Recent

Author Topic: Use of SQL table index  (Read 2544 times)

nightrider

  • Full Member
  • ***
  • Posts: 139
Use of SQL table index
« on: January 03, 2012, 12:01:12 pm »
I have to access a SQL Table in a SQLite DB that I define an index using 2 columns.

Is there a way to be sure that if I code a "select" in FPC/Lazarus application to this table it will be done using the mentioned index? The "where" clause of the select uses only these 2 columns.

If affirmative is this way valid for any RDBMS I use? In case the select use more columns besides these 2(e.g., these 2 columns and some other(s))

Greetings from São Paulo - SP

Ricardo

ludob

  • Hero Member
  • *****
  • Posts: 1173
Re: Use of SQL table index
« Reply #1 on: January 03, 2012, 01:54:40 pm »
Quote
Is there a way to be sure that if I code a "select" in FPC/Lazarus application to this table it will be done using the mentioned index? The "where" clause of the select uses only these 2 columns.
The database will use an index when it speeds up the select. The user hasn't to do anything for that and fpc/lazarus isn't involved in this at all. Just to be clear, we are talking here about indices defined with the CREATE TABLE or ALTER TABLE statement, not the dataset indices (IndexName in TSqlQuery) which have nothing to do with the database.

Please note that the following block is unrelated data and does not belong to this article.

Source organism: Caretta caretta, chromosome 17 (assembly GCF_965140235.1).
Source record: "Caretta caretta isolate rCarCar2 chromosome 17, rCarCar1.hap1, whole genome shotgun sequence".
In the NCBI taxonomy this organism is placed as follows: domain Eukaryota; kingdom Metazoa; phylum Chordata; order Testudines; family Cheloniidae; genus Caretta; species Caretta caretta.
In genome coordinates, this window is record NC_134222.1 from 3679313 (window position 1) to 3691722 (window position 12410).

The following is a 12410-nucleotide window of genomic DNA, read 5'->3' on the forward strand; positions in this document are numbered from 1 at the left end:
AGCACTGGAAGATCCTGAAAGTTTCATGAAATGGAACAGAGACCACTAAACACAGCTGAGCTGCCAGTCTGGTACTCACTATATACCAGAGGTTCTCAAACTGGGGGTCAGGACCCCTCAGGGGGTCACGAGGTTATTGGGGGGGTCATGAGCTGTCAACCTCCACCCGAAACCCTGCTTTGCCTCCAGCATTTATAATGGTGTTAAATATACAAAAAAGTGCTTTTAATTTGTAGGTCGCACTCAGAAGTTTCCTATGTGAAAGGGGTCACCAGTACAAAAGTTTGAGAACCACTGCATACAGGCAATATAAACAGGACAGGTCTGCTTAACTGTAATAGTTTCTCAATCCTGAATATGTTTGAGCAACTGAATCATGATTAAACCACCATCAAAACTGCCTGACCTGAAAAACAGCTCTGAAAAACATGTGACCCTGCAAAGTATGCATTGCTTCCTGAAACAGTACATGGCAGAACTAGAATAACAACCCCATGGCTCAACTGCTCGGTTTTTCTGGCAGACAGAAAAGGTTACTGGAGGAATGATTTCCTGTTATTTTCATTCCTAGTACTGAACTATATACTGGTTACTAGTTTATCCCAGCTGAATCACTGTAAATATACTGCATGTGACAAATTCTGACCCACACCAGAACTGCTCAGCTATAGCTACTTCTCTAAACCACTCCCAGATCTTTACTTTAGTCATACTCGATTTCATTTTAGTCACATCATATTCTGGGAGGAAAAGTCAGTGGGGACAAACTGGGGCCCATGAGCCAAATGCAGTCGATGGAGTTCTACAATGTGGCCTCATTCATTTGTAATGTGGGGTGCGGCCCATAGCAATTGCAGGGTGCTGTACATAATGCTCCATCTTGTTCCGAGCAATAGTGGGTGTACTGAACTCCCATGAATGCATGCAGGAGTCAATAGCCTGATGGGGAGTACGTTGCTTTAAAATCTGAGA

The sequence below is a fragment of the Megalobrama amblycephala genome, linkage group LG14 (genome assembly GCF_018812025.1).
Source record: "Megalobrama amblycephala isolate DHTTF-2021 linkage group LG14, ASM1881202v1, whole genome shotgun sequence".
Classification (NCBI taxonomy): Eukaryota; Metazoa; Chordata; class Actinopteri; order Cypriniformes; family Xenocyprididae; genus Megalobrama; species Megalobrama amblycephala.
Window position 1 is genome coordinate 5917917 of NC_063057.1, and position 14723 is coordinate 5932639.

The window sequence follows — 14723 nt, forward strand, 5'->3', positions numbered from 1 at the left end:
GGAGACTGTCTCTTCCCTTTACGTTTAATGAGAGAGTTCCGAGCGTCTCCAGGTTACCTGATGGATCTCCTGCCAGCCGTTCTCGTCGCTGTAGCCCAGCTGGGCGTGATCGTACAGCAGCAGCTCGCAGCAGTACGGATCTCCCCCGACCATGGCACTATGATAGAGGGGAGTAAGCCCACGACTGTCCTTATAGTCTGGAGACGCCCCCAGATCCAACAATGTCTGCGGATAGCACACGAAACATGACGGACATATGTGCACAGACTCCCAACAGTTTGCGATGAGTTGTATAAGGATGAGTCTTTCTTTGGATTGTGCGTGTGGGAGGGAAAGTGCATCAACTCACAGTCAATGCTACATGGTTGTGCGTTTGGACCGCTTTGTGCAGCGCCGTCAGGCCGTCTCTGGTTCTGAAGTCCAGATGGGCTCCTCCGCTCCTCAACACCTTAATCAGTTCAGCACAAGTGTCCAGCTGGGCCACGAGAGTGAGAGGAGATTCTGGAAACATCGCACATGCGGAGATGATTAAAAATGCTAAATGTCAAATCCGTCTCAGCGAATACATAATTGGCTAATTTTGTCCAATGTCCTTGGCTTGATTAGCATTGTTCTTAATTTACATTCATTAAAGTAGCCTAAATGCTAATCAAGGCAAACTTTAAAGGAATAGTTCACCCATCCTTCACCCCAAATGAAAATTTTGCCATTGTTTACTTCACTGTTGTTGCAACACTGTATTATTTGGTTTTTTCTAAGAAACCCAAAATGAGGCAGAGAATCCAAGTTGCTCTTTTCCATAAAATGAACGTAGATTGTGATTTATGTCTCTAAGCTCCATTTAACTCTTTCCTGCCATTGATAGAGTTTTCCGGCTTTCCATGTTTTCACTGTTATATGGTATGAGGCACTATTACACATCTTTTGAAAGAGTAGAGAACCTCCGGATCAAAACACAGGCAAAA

Quote
If affirmative is this way valid for any RDBMS I use? In case the select use more columns besides these 2(e.g., these 2 columns and some other(s))
Yes, all databases behave the same. The internal SELECT optimisation algorithms are different but that is all transparent to the user. Some databases will for example make more use of temporary tables (disk or memory) to store intermediate results or cache more or less intermediate results for later re-use.
When using columns in WHERE that are not indexed then typically the database will use first the indexed columns to filter the result set and then scan the resulting rows to filter on the other columns.

A useful command in databases is "explain query plan" (for SQLite see http://www.sqlite.org/eqp.html). This will show you how the database will do the search, what indices are use, temporary tables, joins, etc. The syntax varies somewhat for the different rdbms and output is quite different. In the end, what you need to watch for is the number of records are left for a full scan. If this is very large, you want probably to add another index.  Since indices have also a cost (storage, access time, slowing down writes) choosing the right indices can be quite difficult and a solution that is optimised for 10.000 records could be awful for 1.000.000 records.

 

TinyPortal © 2005-2018